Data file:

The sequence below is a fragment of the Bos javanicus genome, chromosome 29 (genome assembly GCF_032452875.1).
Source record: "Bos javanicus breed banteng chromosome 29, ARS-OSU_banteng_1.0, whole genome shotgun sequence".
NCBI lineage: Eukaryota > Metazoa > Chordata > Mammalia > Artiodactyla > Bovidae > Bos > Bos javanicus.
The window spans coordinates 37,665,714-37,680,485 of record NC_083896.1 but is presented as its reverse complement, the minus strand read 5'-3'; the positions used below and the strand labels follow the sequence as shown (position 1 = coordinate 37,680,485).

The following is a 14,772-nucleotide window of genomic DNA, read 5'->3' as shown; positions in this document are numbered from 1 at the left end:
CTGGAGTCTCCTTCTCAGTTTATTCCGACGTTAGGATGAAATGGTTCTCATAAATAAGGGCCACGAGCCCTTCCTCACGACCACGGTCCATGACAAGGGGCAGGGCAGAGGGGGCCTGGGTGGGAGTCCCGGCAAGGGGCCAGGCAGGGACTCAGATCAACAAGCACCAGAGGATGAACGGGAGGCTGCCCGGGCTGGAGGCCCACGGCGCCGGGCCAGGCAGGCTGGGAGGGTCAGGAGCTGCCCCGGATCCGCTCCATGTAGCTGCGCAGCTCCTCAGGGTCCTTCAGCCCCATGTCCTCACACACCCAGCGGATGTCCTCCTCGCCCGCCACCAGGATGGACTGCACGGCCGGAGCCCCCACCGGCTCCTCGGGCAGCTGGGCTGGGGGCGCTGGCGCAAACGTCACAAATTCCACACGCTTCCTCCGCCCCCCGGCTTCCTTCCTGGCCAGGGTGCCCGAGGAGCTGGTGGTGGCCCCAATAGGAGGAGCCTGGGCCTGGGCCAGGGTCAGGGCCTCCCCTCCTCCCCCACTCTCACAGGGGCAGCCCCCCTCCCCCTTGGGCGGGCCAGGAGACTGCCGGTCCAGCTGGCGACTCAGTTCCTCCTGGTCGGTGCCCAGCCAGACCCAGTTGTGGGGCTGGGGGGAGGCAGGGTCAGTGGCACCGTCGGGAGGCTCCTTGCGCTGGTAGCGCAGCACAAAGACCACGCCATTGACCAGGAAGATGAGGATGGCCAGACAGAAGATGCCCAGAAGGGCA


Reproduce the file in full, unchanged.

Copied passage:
The sequence below is a fragment of the Bos javanicus genome, chromosome 29 (genome assembly GCF_032452875.1).
Source record: "Bos javanicus breed banteng chromosome 29, ARS-OSU_banteng_1.0, whole genome shotgun sequence".
NCBI lineage: Eukaryota > Metazoa > Chordata > Mammalia > Artiodactyla > Bovidae > Bos > Bos javanicus.
The window spans coordinates 37,665,714-37,680,485 of record NC_083896.1 but is presented as its reverse complement, the minus strand read 5'-3'; the positions used below and the strand labels follow the sequence as shown (position 1 = coordinate 37,680,485).

The following is a 14,772-nucleotide window of genomic DNA, read 5'->3' as shown; positions in this document are numbered from 1 at the left end:
CTGGAGTCTCCTTCTCAGTTTATTCCGACGTTAGGATGAAATGGTTCTCATAAATAAGGGCCACGAGCCCTTCCTCACGACCACGGTCCATGACAAGGGGCAGGGCAGAGGGGGCCTGGGTGGGAGTCCCGGCAAGGGGCCAGGCAGGGACTCAGATCAACAAGCACCAGAGGATGAACGGGAGGCTGCCCGGGCTGGAGGCCCACGGCGCCGGGCCAGGCAGGCTGGGAGGGTCAGGAGCTGCCCCGGATCCGCTCCATGTAGCTGCGCAGCTCCTCAGGGTCCTTCAGCCCCATGTCCTCACACACCCAGCGGATGTCCTCCTCGCCCGCCACCAGGATGGACTGCACGGCCGGAGCCCCCACCGGCTCCTCGGGCAGCTGGGCTGGGGGCGCTGGCGCAAACGTCACAAATTCCACACGCTTCCTCCGCCCCCCGGCTTCCTTCCTGGCCAGGGTGCCCGAGGAGCTGGTGGTGGCCCCAATAGGAGGAGCCTGGGCCTGGGCCAGGGTCAGGGCCTCCCCTCCTCCCCCACTCTCACAGGGGCAGCCCCCCTCCCCCTTGGGCGGGCCAGGAGACTGCCGGTCCAGCTGGCGACTCAGTTCCTCCTGGTCGGTGCCCAGCCAGACCCAGTTGTGGGGCTGGGGGGAGGCAGGGTCAGTGGCACCGTCGGGAGGCTCCTTGCGCTGGTAGCGCAGCACAAAGACCACGCCATTGACCAGGAAGATGAGGATGGCCAGACAGAAGATGCCCAGAAGGGCA